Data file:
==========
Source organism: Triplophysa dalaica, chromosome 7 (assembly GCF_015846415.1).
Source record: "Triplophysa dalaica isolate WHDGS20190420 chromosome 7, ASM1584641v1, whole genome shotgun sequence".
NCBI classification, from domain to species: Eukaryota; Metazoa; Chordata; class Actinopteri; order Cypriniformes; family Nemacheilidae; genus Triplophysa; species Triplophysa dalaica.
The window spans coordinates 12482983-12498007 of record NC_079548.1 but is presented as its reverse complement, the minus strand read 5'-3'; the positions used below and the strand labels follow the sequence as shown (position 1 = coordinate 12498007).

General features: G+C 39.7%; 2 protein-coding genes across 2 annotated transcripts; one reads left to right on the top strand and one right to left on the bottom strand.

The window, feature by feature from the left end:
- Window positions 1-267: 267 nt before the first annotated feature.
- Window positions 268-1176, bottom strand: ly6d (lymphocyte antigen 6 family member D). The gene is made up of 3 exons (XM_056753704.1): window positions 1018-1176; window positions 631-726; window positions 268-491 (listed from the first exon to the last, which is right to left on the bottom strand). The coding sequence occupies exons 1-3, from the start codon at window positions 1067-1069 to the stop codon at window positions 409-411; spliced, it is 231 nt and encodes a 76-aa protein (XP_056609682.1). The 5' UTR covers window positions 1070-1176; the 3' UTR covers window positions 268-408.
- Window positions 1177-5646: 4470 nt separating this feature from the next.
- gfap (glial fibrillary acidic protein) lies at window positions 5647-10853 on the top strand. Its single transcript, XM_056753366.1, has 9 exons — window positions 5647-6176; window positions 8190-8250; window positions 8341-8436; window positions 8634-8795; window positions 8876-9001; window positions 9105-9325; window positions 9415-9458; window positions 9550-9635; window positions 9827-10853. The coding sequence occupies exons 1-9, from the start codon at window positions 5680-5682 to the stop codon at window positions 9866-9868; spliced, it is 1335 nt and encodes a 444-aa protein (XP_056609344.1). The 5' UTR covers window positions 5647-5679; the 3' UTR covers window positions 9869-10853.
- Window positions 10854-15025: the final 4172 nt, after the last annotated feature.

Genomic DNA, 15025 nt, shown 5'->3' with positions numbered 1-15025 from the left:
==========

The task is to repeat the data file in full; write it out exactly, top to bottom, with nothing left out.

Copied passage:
Source organism: Triplophysa dalaica, chromosome 7 (assembly GCF_015846415.1).
Source record: "Triplophysa dalaica isolate WHDGS20190420 chromosome 7, ASM1584641v1, whole genome shotgun sequence".
NCBI classification, from domain to species: Eukaryota; Metazoa; Chordata; class Actinopteri; order Cypriniformes; family Nemacheilidae; genus Triplophysa; species Triplophysa dalaica.
The window spans coordinates 12482983-12498007 of record NC_079548.1 but is presented as its reverse complement, the minus strand read 5'-3'; the positions used below and the strand labels follow the sequence as shown (position 1 = coordinate 12498007).

General features: G+C 39.7%; 2 protein-coding genes across 2 annotated transcripts; one reads left to right on the top strand and one right to left on the bottom strand.

The window, feature by feature from the left end:
- Window positions 1-267: 267 nt before the first annotated feature.
- Window positions 268-1176, bottom strand: ly6d (lymphocyte antigen 6 family member D). The gene is made up of 3 exons (XM_056753704.1): window positions 1018-1176; window positions 631-726; window positions 268-491 (listed from the first exon to the last, which is right to left on the bottom strand). The coding sequence occupies exons 1-3, from the start codon at window positions 1067-1069 to the stop codon at window positions 409-411; spliced, it is 231 nt and encodes a 76-aa protein (XP_056609682.1). The 5' UTR covers window positions 1070-1176; the 3' UTR covers window positions 268-408.
- Window positions 1177-5646: 4470 nt separating this feature from the next.
- gfap (glial fibrillary acidic protein) lies at window positions 5647-10853 on the top strand. Its single transcript, XM_056753366.1, has 9 exons — window positions 5647-6176; window positions 8190-8250; window positions 8341-8436; window positions 8634-8795; window positions 8876-9001; window positions 9105-9325; window positions 9415-9458; window positions 9550-9635; window positions 9827-10853. The coding sequence occupies exons 1-9, from the start codon at window positions 5680-5682 to the stop codon at window positions 9866-9868; spliced, it is 1335 nt and encodes a 444-aa protein (XP_056609344.1). The 5' UTR covers window positions 5647-5679; the 3' UTR covers window positions 9869-10853.
- Window positions 10854-15025: the final 4172 nt, after the last annotated feature.

Genomic DNA, 15025 nt, shown 5'->3' with positions numbered 1-15025 from the left: